Denizot Side Table
18th-century side table signed by French artist, Pierre Denizot. Both the base and legs of the table are crafted from oak, with the top displaying an intricate rosewood pattern. Covering the entirety of the table is a French polish. According to "the cabinetmakers of the eighteenth century by François de Salverte" Pierre Denizot was a cabinetmaker of the Comte d'Artois, born around 1715, died in Paris on May 28, 1782. Son of Jacques Denizot (1684–1760), he gained the master's degree on August 1, 1740, but did not request the recording of his letters until twenty years later, having undoubtedly continued to collaborate with his father until then. He then ran a cabinetmaking business in rue Neuve-Saint-Roch, ranked among the first manufacturers in the capital, was juror-accountant of his corporation from 1764 to 1766, and in 1776 became official supplier to the Comte d'Artois, whose he retained the favor for the rest of his life. His works for the prince included all kinds of ordinary and luxury works, among which were beautiful chests of drawers richly decorated with bronzes. In 1777, he delivered six such pieces to the priory palace of the Temple. The following year, he executed several for the salon and the vestibule of the Bagatelle pavilion. Shortly after, he built a large chest of drawers, in solid mahogany, intended for the service of the young Duke of Angoulême. Among his other supplies, one notices a curious painted wood cabinet, bearing gilded brass of ground gold, for the palace of the Temple; a cavagnole table, six feet in diameter, for the castle of Saint-Germain-en-Laye, and "round maids in lanterns rotating on their pivot" for the dining room of the Houses. Denizot was also employed by the Count of Provence: he was working on four chests of drawers that Monsieur had requested from him, when death surprised him in full activity. An auction of his goods took place at the end of the year 1782. In his estate were jewels, works of art, attesting that he had acquired a great ease. He also had history and theater books.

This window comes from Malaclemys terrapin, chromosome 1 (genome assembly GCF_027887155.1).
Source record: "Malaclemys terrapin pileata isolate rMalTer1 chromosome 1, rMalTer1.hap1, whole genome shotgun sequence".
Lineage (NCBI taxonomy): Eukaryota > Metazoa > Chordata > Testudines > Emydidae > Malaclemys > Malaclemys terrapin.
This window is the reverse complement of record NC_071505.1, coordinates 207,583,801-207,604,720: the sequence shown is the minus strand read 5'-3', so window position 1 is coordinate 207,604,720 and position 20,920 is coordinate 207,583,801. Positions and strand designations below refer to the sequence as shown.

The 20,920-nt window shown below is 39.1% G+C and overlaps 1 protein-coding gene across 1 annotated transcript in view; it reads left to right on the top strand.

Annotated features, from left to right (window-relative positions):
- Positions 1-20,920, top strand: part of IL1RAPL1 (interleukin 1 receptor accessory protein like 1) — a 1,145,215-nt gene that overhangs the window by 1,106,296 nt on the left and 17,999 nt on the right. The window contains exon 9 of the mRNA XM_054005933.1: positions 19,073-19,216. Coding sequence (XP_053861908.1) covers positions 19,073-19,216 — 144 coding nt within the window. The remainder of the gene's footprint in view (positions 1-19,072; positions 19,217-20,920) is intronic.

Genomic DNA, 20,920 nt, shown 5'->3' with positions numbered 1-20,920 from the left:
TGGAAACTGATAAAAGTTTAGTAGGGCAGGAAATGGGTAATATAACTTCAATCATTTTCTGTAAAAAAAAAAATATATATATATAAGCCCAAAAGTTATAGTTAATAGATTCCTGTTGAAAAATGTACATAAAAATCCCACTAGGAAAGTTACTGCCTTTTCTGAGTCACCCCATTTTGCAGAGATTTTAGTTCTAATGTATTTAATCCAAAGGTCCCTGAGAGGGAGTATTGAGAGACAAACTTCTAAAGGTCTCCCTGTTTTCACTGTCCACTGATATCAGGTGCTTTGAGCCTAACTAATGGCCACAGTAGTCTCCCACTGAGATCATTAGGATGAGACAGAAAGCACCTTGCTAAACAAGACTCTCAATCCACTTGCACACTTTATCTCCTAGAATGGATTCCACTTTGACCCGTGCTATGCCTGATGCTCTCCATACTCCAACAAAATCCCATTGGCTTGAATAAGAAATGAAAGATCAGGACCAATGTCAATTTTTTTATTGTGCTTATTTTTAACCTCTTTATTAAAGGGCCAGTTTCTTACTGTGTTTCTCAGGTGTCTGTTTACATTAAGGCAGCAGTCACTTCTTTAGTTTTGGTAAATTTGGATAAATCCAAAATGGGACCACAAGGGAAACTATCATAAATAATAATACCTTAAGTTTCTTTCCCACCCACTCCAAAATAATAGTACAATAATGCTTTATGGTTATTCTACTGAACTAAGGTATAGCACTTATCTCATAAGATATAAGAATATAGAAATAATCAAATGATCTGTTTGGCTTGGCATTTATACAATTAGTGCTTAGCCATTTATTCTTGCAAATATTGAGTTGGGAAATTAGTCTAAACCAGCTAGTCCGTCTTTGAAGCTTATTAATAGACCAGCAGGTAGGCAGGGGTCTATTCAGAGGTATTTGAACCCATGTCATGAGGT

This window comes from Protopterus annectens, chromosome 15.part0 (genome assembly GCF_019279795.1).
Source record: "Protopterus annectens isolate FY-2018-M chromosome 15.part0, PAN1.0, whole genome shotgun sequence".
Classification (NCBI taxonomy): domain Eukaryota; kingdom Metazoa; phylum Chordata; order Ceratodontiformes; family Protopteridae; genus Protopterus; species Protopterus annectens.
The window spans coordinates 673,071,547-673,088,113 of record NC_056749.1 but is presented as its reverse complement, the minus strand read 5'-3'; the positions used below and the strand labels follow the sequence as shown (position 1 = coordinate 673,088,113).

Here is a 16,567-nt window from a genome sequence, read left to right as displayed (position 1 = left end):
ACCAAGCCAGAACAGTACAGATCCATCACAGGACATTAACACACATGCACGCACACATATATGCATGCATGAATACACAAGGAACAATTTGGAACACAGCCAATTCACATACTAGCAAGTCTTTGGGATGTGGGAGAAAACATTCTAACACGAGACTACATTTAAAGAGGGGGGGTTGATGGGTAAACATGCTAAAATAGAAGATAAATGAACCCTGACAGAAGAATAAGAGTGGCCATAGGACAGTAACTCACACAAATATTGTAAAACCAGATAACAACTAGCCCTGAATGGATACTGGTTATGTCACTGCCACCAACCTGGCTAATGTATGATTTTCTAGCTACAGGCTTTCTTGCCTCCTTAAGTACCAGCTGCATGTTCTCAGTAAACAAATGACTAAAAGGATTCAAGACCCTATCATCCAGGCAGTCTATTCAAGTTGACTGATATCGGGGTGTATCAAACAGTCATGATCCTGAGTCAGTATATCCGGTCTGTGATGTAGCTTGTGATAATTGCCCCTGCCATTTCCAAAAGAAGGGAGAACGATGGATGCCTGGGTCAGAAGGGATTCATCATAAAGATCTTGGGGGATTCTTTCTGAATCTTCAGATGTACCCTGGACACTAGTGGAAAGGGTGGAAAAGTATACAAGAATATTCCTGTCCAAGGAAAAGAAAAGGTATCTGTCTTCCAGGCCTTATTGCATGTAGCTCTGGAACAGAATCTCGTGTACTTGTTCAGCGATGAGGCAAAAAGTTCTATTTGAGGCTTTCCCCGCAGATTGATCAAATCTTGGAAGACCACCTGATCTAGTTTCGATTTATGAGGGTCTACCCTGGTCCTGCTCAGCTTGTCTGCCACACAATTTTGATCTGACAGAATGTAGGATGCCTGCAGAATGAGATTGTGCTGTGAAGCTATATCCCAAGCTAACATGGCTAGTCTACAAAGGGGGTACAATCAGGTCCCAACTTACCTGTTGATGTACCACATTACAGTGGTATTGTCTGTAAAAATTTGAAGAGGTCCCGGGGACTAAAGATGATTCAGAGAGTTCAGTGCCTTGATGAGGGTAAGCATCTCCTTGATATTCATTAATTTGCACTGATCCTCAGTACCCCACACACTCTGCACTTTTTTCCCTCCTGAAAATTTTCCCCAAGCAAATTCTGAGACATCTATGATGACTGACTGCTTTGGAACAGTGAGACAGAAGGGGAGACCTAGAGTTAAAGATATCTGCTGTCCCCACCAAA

At this time in Paris, the public execution of highwayman Louis Dominique Cartouche (1693–1721) took place on November 28, 1721. The bandit was famed for robbing the rich and giving to the poor in the streets of Paris. He quickly became a Parisian folk hero after a play was written about him by the Comédie-Italienne and performed the year of his death. Cartouche was further immortalised in ballads and popular prints, with his likeness even being used in the 1962 slapstick comedy film Cartouche.